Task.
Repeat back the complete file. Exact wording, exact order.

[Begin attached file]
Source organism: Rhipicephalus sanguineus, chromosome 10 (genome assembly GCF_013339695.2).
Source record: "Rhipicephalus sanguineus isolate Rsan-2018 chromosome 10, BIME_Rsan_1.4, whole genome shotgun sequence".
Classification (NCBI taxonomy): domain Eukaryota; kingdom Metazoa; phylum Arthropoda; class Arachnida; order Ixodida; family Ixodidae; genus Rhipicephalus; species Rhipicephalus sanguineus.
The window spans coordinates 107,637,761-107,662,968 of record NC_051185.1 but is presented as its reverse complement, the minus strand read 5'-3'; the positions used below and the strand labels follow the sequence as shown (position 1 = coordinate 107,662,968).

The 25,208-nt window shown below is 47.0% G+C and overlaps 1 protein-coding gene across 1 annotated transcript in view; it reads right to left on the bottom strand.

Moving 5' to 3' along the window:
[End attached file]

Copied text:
Source organism: Rhipicephalus sanguineus, chromosome 10 (genome assembly GCF_013339695.2).
Source record: "Rhipicephalus sanguineus isolate Rsan-2018 chromosome 10, BIME_Rsan_1.4, whole genome shotgun sequence".
Classification (NCBI taxonomy): domain Eukaryota; kingdom Metazoa; phylum Arthropoda; class Arachnida; order Ixodida; family Ixodidae; genus Rhipicephalus; species Rhipicephalus sanguineus.
The window spans coordinates 107,637,761-107,662,968 of record NC_051185.1 but is presented as its reverse complement, the minus strand read 5'-3'; the positions used below and the strand labels follow the sequence as shown (position 1 = coordinate 107,662,968).

The 25,208-nt window shown below is 47.0% G+C and overlaps 1 protein-coding gene across 1 annotated transcript in view; it reads right to left on the bottom strand.

Moving 5' to 3' along the window: